‘We will get through this’


By Leigh Anne Wenning - Contributing columnist



As we all navigate this new normal of schools being closed and children being home all day, filling your child’s day can seem pretty intimidating. For those families with a child with a disability at home, this can be even more daunting. Many children with disabilities respond well to routines and daily schedules and this is certainly a disruption for which we were not able to prepare them.

For all parents and caregivers out there living in this new world, it is important to remember to relax. Take a deep breath. We will get through this. I gathered some tips from our amazing employees at the Shelby County Board of Developmental Disabilities that families with children of all ages, and all abilities, might find helpful.

• Routines and daily schedules are important for children with and without disabilities. Knowing what is coming next can reduce some of the anxiety of the changes they are experiencing. A regular sleep schedule is also beneficial to maintaining a routine.

• Children can often perceive when their caregivers are feeling worried or anxious. Spend some time talking to your child about what is happening and provide some reassurance.

• The news can be scary to a child. Make sure the information they are watching is age appropriate and spend some time explaining concepts that they might not be familiar with. Many professionals are also recommending limiting exposure to the news for children.

• Some caregivers are working from home during this time. Locating activities that children can do while caregivers accomplish work can be difficult. Some ideas could include sticker books, puzzles, art projects or coloring. Nursing homes around the country have limited visitors and I am sure residents would enjoy a card or a drawing from your child. In addition, PBS Kids offers a channel available 24/7, as well as a video app with educational videos for children of all ages.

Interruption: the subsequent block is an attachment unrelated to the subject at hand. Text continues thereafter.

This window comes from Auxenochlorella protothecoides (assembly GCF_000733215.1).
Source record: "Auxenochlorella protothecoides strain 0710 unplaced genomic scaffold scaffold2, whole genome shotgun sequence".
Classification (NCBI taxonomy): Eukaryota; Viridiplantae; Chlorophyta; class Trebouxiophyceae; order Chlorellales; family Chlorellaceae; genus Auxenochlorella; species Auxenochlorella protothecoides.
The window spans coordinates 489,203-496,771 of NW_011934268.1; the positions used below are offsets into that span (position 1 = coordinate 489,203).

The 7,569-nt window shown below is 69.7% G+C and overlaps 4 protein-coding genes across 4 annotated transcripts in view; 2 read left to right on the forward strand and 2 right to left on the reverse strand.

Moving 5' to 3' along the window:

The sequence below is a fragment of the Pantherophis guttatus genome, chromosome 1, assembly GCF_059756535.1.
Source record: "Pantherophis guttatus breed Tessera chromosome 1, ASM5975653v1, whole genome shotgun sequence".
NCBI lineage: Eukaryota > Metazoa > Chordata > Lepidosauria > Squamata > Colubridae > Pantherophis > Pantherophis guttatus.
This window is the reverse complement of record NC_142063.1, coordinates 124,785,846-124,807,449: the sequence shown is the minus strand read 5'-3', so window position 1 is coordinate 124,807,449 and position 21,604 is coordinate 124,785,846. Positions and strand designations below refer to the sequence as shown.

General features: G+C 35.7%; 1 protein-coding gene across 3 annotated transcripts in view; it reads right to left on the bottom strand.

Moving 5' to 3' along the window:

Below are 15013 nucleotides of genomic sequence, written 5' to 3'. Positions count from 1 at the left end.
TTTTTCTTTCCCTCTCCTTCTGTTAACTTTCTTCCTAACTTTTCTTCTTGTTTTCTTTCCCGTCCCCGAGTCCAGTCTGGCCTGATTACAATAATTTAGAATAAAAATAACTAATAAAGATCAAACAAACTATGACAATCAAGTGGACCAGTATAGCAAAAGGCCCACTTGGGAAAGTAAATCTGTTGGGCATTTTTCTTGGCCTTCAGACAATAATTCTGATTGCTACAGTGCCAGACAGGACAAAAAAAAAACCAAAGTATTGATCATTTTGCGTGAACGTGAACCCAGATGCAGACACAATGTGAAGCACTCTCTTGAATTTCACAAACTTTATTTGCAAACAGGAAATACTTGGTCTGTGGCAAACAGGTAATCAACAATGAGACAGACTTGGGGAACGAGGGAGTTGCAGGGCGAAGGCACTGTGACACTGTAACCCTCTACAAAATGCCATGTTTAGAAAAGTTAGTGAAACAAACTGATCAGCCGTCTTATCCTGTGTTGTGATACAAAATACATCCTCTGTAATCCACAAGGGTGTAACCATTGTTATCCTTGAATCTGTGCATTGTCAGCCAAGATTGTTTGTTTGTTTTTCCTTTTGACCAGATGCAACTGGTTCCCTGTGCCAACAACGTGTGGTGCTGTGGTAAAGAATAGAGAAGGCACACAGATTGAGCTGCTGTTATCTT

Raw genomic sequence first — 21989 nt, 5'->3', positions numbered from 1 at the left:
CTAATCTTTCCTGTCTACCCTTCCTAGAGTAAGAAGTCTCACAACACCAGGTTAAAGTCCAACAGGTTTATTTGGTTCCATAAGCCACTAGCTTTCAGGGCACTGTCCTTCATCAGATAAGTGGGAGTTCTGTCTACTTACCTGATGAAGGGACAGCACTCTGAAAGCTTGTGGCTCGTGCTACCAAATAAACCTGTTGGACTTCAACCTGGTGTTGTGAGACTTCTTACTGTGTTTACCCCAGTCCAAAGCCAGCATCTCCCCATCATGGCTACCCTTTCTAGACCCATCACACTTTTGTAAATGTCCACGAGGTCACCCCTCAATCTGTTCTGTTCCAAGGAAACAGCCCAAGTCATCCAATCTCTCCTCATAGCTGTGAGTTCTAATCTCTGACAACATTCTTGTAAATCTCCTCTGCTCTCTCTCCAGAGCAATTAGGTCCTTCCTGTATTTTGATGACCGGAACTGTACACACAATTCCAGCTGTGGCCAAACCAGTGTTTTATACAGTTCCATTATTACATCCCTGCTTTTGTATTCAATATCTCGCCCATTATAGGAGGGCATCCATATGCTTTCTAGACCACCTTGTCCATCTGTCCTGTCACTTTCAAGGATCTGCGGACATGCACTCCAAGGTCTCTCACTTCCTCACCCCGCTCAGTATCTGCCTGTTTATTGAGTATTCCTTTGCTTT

• Reading a book with your young child or talking about a chapter your older child has read is a good activity and can prevent the loss of skills while they are out of school.

• Check out the internet for virtual tours of museums, virtual field trips, zoo visits and on-line story times. A simple Google search can bring up many results.

• Learning time does not have to be serious. A variety of activities can help children stay engaged as well as build upon skills. For example, playing cards or board games together can develop math skills, social skills and language skills all while having fun.

• Children can still play outside during this time. Playing outside is not only good for continuing to develop gross motor skills, but exercise can help reduce stress and anxiety for children and adults.

If you need additional ideas for activities, the internet is full of great ideas for activities and resources for parents during this time.

As always, the Shelby County Board of Developmental Disabilities is committed to ensuring the health and safety of children and adults with disabilities. If you have specific questions, please call our office at 937-497-8155.

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By Leigh Anne Wenning

Contributing columnist

The writer is the superintendent of the Shelby County Board of Developmental Disabilities.

The writer is the superintendent of the Shelby County Board of Developmental Disabilities.